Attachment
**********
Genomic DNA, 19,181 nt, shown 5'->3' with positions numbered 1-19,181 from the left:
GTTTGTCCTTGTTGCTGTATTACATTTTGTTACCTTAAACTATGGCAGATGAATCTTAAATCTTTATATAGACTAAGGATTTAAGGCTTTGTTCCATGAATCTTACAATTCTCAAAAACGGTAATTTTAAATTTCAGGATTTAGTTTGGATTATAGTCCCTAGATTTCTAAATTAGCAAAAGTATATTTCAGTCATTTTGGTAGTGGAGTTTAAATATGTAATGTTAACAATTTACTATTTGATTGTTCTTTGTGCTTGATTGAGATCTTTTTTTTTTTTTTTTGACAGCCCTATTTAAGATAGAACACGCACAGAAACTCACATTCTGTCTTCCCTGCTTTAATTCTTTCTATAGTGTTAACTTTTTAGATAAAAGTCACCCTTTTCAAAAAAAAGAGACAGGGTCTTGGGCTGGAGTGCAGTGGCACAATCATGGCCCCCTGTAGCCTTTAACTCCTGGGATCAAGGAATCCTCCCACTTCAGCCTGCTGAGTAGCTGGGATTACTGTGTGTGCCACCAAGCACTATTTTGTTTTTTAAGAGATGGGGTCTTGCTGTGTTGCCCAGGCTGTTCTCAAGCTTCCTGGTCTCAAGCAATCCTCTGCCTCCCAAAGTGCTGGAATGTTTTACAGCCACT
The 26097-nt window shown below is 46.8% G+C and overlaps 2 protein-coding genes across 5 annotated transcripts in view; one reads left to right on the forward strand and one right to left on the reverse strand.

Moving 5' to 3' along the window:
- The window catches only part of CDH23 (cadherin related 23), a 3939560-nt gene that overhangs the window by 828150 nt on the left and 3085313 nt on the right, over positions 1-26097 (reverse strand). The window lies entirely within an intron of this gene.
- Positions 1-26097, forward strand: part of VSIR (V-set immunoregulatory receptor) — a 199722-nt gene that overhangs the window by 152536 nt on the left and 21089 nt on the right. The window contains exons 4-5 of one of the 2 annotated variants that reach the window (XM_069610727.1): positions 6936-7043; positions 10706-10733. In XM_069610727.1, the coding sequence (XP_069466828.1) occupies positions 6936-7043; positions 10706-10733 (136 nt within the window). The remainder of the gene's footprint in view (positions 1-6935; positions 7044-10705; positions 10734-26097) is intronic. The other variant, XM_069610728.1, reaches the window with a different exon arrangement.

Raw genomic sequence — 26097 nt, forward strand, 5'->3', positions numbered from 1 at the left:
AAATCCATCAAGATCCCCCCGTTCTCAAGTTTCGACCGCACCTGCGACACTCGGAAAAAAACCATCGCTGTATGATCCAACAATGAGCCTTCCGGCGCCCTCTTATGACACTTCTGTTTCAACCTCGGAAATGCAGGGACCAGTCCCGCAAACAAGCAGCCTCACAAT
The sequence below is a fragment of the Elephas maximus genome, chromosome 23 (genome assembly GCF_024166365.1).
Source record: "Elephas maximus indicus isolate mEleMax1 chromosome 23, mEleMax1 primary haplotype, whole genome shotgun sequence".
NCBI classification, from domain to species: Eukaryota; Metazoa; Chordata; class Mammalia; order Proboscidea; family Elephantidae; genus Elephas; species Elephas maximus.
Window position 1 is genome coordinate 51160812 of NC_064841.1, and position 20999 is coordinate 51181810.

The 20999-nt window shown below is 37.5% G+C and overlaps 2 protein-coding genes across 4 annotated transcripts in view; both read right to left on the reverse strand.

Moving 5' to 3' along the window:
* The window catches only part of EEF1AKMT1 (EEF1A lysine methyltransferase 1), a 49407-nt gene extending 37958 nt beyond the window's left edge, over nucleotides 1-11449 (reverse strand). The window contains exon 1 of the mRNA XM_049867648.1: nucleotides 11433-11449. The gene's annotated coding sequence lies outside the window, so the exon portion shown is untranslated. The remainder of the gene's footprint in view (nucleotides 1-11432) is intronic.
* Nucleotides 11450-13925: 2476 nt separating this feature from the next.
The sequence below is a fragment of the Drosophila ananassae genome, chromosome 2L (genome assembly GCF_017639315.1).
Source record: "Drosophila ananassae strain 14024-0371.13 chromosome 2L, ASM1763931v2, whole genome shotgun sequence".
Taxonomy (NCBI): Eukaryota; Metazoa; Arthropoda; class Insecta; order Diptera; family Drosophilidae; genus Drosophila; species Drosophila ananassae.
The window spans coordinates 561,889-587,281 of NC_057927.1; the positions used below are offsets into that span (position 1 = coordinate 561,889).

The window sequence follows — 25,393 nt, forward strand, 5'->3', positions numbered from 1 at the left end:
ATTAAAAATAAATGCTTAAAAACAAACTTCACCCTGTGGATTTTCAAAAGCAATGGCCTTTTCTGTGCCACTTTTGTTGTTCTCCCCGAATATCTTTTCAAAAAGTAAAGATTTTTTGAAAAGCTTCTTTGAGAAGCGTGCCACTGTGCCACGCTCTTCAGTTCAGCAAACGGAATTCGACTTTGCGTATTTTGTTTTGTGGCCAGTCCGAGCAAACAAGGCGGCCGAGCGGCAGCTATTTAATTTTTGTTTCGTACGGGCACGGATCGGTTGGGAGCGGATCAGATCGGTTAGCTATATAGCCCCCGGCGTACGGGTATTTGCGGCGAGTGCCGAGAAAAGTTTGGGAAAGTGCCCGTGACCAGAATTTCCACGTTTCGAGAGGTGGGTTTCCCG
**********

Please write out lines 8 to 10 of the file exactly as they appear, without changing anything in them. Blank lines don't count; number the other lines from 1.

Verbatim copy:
AAATCCATCAAGATCCCCCCGTTCTCAAGTTTCGACCGCACCTGCGACACTCGGAAAAAAACCATCGCTGTATGATCCAACAATGAGCCTTCCGGCGCCCTCTTATGACACTTCTGTTTCAACCTCGGAAATGCAGGGACCAGTCCCGCAAACAAGCAGCCTCACAAT
The sequence below is a fragment of the Elephas maximus genome, chromosome 23 (genome assembly GCF_024166365.1).
Source record: "Elephas maximus indicus isolate mEleMax1 chromosome 23, mEleMax1 primary haplotype, whole genome shotgun sequence".